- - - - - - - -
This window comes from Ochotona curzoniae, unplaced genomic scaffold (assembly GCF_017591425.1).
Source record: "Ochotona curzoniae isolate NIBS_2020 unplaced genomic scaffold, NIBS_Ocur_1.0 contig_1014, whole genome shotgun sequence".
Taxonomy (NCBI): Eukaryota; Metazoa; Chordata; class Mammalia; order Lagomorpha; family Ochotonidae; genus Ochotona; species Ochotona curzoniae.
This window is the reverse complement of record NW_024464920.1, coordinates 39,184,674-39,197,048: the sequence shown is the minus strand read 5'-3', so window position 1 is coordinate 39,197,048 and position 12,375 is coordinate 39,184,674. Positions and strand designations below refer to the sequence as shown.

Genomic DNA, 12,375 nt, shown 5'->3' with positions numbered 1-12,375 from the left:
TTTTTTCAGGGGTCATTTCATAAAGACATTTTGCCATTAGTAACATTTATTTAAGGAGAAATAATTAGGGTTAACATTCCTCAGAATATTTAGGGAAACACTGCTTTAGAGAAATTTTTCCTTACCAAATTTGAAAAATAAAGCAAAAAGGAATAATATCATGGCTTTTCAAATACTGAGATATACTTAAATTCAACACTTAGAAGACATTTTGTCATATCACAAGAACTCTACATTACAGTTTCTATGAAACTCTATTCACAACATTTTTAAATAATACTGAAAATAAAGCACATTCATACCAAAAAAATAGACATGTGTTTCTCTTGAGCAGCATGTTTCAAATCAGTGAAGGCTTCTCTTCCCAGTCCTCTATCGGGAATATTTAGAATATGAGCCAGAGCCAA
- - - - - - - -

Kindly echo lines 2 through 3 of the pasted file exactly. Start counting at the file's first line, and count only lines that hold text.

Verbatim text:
Source record: "Ochotona curzoniae isolate NIBS_2020 unplaced genomic scaffold, NIBS_Ocur_1.0 contig_1014, whole genome shotgun sequence".
Taxonomy (NCBI): Eukaryota; Metazoa; Chordata; class Mammalia; order Lagomorpha; family Ochotonidae; genus Ochotona; species Ochotona curzoniae.